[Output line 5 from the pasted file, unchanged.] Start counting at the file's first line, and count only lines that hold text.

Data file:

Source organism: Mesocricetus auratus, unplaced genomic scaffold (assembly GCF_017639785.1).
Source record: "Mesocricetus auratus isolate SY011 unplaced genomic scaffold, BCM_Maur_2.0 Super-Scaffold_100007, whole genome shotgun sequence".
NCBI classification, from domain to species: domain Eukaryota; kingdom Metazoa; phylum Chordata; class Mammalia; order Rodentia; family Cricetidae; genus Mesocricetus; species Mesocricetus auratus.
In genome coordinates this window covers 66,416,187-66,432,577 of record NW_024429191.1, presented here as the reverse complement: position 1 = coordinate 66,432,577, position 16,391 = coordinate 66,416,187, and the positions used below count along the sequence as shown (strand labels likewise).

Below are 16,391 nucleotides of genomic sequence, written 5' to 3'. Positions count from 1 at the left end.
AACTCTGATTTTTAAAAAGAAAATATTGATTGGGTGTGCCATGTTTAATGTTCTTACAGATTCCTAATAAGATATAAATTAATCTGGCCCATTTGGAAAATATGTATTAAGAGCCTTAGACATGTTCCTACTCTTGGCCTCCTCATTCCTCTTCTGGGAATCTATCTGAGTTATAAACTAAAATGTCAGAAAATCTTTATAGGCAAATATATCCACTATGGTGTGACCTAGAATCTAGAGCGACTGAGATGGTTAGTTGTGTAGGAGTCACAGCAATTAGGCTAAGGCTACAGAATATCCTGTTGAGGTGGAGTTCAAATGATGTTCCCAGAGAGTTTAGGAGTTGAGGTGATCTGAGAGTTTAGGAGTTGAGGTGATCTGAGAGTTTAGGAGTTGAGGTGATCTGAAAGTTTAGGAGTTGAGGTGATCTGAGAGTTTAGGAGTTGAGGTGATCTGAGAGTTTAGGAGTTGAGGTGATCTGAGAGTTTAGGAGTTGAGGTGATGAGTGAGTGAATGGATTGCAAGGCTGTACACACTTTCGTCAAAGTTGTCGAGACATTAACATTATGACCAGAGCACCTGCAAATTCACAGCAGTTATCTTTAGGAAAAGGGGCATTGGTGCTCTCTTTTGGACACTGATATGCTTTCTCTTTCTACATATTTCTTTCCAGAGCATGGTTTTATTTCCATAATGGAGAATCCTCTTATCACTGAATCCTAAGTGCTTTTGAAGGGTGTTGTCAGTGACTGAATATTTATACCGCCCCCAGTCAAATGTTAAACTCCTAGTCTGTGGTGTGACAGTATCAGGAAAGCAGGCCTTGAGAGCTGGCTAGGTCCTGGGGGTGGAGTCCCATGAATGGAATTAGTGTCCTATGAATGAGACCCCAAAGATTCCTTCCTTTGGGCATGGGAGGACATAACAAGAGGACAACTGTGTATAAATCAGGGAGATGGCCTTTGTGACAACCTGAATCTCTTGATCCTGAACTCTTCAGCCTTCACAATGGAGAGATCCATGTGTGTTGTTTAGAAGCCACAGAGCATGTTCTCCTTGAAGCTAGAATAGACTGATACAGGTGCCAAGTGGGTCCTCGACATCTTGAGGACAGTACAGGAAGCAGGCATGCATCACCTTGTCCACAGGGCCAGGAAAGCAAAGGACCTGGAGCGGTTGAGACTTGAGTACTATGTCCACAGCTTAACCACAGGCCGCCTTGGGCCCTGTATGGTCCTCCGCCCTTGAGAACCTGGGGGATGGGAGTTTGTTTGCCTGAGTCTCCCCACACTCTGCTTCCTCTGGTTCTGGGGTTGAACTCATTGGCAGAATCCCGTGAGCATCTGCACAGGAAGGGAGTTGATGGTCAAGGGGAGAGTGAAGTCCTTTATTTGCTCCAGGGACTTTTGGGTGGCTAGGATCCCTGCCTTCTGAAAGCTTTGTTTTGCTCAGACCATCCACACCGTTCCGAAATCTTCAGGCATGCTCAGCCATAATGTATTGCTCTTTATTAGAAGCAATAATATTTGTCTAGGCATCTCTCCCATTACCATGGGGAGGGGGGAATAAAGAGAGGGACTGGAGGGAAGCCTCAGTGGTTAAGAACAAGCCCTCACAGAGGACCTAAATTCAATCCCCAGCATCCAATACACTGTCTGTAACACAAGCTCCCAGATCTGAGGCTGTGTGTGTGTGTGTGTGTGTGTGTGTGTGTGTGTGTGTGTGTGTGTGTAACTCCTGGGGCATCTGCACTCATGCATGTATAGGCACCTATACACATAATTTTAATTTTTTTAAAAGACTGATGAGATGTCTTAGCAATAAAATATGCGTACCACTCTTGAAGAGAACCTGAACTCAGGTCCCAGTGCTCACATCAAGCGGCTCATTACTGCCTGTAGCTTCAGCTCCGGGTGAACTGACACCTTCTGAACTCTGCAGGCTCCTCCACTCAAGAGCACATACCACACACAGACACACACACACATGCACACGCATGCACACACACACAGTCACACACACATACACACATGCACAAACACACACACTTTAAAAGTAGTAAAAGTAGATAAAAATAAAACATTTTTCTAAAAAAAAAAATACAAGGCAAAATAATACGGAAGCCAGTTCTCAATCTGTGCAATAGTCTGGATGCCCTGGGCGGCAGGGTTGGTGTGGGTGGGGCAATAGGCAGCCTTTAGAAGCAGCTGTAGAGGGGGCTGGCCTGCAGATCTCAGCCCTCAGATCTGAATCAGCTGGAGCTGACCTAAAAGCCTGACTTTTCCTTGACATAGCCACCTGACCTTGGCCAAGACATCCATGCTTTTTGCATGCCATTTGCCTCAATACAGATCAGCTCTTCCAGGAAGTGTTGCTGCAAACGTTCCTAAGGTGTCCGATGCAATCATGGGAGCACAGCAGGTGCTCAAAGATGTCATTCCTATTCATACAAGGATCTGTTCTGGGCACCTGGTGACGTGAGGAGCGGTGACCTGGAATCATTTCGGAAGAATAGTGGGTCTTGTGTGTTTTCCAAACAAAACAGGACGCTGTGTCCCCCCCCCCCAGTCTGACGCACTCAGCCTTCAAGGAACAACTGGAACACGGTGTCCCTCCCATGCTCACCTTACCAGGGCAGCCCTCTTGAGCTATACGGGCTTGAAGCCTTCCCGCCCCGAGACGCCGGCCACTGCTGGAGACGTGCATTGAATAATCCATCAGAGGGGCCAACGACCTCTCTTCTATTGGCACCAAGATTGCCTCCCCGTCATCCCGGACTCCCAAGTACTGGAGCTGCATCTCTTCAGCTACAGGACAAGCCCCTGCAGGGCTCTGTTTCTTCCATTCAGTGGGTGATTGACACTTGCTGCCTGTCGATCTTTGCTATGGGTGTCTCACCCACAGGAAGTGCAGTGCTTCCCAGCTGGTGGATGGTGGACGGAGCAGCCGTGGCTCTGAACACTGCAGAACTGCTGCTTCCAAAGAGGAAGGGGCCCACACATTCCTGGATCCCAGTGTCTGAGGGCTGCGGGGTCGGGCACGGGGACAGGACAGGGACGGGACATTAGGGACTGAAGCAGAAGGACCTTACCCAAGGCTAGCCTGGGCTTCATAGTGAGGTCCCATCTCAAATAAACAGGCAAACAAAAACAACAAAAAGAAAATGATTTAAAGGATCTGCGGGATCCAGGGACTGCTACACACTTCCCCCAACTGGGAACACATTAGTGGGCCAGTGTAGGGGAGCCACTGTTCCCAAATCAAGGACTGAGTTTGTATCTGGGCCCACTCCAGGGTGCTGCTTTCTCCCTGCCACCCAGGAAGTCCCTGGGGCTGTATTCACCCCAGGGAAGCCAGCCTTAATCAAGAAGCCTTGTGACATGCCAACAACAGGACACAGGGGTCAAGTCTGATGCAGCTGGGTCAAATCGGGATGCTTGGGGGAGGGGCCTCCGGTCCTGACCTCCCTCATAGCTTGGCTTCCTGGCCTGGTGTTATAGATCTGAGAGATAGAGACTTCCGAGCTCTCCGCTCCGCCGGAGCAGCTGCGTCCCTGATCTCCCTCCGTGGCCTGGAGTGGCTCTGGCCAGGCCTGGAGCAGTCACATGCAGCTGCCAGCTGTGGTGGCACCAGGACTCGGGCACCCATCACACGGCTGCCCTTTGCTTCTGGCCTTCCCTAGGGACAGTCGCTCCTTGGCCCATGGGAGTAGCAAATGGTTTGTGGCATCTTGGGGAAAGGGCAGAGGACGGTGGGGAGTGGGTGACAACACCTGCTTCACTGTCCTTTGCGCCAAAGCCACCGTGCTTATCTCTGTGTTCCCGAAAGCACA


Below are 16,391 nucleotides of genomic sequence, written 5' to 3'. Positions count from 1 at the left end.